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What Every Pregnant Woman Needs To Know About Her Skin

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My adorable and fabulous son is 14 months old and my self-titled "pregnancy skin" just returned to "normal" about three months ago. So I've decided to do pregnant women a solid and investigate why our skin basically sucks for nine plus months.

To that end, I interviewed two dermatologists, Dr. Amy Wechsler and Dr. Jessica Krant, to ask them just what's going on with skin during pregnancy and what you can do to combat it.

Your body goes through the widest hormonal changes during your first trimester, no thanks to good old progesterone and estrogen.

According to Dr. Amy Wechsler, estrogen causes pigmentation changes, so existing moles can get darker and you can get melasma, which has been nicknamed "the mask of pregnancy." As someone who has melasma, it's basically just darker areas on your skin and it often happens on the forehead. On top of all that, your growth hormones are going wild, so you're getting skin issues you might not have always had, such as acne, cherry angiomas (little red dots on your skin) and skin tags.

Dr. Jessica Krant told me that you also can get a variety of extremely itchy rashes. Why? I liked how Dr. Krant put it best: "Like some smells that you never would have even noticed before become nauseatingly intolerable during pregnancy, the skin can also change and become more sensitive to certain ingredients' irritation potential."

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Skin issues, it should be noted, vary from pregnancy to pregnancy.

So you can have skin issues in one pregnancy and not in another. The silver lining, Wechsler notes, is that if you don't get horrible acne in your first trimester, you're "probably in the clear."

If you do have itchy skin and a rash forms, Krant notes, you should point it out to your dermatologist or OB-GYN. While there are any number of reasons why your skin can be itchy during pregnancy, a rash during pregnancy could indicate an infection or autoimmune reaction, Krant adds. While many skin changes are pregnancy-related and considered "normal," Krant suggests that all pregnant women get a complete skin cancer screening around month six to make sure that none of the changing moles are changing into anything dangerous.

But having the baby doesn't necessarily mean your itchy, blotchy skin will clear right up.

If you're breastfeeding, your hormone levels are extended, so it could last a while. If you're not breastfeeding, your skin should get back to "normal" within three months postpartum or when your period becomes normal. Krant notes that some side effects -- such as certain forms of hair loss or that nasty melasma -- can be permanent. Full disclosure: I formula-fed my son since month one and my skin was still a wreck until just before his first birthday. My melasma is still kicking it (and made worse with summer's sun).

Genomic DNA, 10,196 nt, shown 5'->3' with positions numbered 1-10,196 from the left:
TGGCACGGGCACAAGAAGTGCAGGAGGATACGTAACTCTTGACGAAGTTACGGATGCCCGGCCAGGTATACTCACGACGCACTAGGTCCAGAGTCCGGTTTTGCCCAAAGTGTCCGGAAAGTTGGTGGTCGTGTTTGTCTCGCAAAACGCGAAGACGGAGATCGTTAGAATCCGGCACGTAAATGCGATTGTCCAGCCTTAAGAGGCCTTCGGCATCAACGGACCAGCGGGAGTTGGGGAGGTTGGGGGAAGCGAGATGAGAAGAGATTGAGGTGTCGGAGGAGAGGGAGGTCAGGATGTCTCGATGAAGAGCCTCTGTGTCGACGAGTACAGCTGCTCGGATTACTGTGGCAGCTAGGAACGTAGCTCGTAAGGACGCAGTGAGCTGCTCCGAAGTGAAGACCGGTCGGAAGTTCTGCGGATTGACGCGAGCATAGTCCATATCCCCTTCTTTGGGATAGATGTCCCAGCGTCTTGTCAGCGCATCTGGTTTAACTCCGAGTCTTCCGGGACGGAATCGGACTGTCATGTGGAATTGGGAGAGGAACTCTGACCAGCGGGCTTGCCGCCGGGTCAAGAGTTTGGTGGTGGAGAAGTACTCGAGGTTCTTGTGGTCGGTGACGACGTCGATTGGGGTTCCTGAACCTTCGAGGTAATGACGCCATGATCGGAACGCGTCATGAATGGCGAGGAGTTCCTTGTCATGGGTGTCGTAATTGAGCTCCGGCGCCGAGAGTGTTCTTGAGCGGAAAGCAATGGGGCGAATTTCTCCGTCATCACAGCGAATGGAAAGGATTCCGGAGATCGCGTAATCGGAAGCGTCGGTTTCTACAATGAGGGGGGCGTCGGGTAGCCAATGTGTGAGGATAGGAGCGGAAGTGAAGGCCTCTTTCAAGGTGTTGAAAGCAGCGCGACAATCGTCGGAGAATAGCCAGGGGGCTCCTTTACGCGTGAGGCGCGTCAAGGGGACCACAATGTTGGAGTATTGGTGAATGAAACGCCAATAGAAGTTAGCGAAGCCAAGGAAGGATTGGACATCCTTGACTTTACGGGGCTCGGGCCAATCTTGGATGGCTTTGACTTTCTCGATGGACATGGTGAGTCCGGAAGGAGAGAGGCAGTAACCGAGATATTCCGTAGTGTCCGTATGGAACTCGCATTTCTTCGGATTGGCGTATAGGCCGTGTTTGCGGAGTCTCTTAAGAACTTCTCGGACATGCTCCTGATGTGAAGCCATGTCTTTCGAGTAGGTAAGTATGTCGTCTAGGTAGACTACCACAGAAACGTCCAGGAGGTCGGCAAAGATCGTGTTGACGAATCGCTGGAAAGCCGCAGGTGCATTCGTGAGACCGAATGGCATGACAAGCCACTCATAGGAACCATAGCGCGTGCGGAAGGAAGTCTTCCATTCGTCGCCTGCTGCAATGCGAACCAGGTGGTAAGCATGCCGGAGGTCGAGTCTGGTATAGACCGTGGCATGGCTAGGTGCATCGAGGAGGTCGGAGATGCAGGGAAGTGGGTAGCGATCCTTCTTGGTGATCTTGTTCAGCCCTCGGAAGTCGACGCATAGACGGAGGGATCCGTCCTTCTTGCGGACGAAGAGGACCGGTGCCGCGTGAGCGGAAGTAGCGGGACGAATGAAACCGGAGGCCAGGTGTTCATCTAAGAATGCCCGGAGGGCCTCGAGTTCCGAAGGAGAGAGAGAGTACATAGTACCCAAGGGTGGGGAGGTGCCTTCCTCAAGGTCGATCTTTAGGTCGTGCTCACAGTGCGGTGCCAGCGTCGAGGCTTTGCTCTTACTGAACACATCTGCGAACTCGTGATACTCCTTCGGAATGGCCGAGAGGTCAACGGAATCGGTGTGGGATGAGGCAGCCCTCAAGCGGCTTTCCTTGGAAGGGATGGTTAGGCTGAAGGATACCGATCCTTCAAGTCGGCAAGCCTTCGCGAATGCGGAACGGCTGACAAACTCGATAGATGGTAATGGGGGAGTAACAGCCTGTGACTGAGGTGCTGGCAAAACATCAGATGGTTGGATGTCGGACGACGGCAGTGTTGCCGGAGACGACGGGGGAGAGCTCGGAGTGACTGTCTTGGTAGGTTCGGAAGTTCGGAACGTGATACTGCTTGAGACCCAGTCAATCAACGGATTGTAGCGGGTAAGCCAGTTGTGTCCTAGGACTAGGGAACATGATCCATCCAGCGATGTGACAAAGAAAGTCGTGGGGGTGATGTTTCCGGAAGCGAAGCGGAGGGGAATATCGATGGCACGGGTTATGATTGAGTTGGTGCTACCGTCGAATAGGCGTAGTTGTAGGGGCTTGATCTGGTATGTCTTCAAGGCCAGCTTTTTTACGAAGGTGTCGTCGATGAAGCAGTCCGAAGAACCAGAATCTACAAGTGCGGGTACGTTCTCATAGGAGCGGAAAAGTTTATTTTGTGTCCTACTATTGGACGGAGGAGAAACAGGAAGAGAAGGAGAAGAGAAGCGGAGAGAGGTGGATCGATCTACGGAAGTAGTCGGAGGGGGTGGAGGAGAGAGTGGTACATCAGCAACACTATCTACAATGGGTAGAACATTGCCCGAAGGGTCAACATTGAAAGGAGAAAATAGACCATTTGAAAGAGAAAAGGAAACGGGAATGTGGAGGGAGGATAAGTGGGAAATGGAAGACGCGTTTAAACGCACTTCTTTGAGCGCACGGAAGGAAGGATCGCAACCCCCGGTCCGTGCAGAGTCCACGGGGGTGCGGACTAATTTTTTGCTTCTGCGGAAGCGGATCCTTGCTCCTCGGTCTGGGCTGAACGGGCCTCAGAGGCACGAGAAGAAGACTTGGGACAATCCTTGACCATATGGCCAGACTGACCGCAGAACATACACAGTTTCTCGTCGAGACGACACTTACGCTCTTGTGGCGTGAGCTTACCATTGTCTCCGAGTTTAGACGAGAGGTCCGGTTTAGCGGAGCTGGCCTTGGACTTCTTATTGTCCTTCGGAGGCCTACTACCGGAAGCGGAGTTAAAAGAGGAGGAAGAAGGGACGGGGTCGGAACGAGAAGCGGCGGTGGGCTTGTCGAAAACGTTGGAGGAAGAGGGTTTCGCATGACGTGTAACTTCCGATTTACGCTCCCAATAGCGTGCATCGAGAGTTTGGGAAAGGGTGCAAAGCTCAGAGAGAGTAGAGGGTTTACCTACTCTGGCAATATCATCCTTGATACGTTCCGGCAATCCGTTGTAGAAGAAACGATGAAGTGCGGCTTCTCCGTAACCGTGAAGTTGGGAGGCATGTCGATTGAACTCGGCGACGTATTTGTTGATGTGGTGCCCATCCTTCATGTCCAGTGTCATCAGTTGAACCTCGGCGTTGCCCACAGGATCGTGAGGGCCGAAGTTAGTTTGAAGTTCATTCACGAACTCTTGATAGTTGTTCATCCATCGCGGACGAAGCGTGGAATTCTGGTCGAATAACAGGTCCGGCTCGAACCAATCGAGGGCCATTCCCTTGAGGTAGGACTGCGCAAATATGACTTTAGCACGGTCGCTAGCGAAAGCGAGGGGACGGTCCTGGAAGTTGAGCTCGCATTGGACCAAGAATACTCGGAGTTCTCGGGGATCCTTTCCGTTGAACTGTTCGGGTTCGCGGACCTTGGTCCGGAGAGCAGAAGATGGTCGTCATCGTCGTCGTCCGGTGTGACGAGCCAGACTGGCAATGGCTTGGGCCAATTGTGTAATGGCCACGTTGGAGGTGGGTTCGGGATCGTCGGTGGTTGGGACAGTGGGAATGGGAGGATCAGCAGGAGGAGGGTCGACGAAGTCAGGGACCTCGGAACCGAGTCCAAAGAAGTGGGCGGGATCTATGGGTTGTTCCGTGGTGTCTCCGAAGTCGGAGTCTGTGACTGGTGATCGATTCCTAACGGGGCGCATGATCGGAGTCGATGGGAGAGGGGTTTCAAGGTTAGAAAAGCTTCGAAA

Moisturizer and sleep is the best medicine for pregnancy skin.

If your skin is dry, moisturize, particularly with fragrance-free or hypoallergenic products. Wechsler recommends Cetaphil (particularly Cetaphil Restoraderm) or the Chanel HydraBeauty lotions (she does work with the luxury brand on the line). Krant recommends Aveeno's "very helpful" Skin Relief Cream, which contains three soothing and anti-itch ingredients. And don't forget the sunscreen!

Most importantly, take care of yourself. I scoffed at everyone telling me to sleep and relax while you can. But it's true: Sleep alone can do wonders for your skin always, let alone during pregnancy.

It's also important to stay cool and well-moisturized, use oatmeal baths and creams when you can and if your doctor gives the green light, ask for a topical steroid cream. Talk to your doctor before you take Benadryl, Krant notes. If you want to battle melasma, Krant suggests using SPF 50 or higher, which is "worth a pound of cure."

Trust me, I endured all of this.

The dry skin -- I must have asked my husband to scratch my back at least three times a night -- the melasma, the darker-colored moles and the old tried-and-true products starting to irritate me.

I turned to Josie Maran's Argan Oil as an everyday face moisturizer. Sure, it clogged my pores, but the winter is so dry and I was so thankful to have my skin not look patchy I didn't care. I still could use my favorite unscented Alba Botanica body lotion, which I've been using for nearly two decades. Anything else inflamed my skin.

Fast forward a year and I'm still not back to using my regular moisturizer, but I have found a few that work best for my still-sensitive skin.

But after a few hits and misses, I found a few products that helped my pregnancy skin:

pregnancy skin products

Sephora's Intensive Instant Moisturizer is paraben-free and works great on my skin. It's hydrating without being overwhelming.

As for face wash, I'm loving Philosophy's Microdelivery Exfoliating Wash which really is soft enough to use every day and comes in great big sizes. (One caveat: the tip gets clogged with wash, so I've just left the cap off the bottle.)

When I got my makeup done at Rouge New York, the makeup artist commiserated with me and recommended squalene oil instead of Argan -- life-changing and they sell it there.

But my new favorite find is Kahina, which has my trusty Argan oil in it. Their facial lotion is great for mornings and the night cream is a good heavy-duty moisturizer for the cooler evenings.

Around the Web

Skin Changes During Pregnancy - American Pregnancy Association

11 Common Skin Changes During Pregnancy | Ask Dr Sears® | The ...

Common Skin Conditions During Pregnancy - American Family ...

10 Things That Might Surprise You About Being Pregnant - KidsHealth

Using Hair Dye While Pregnant: Is It Safe?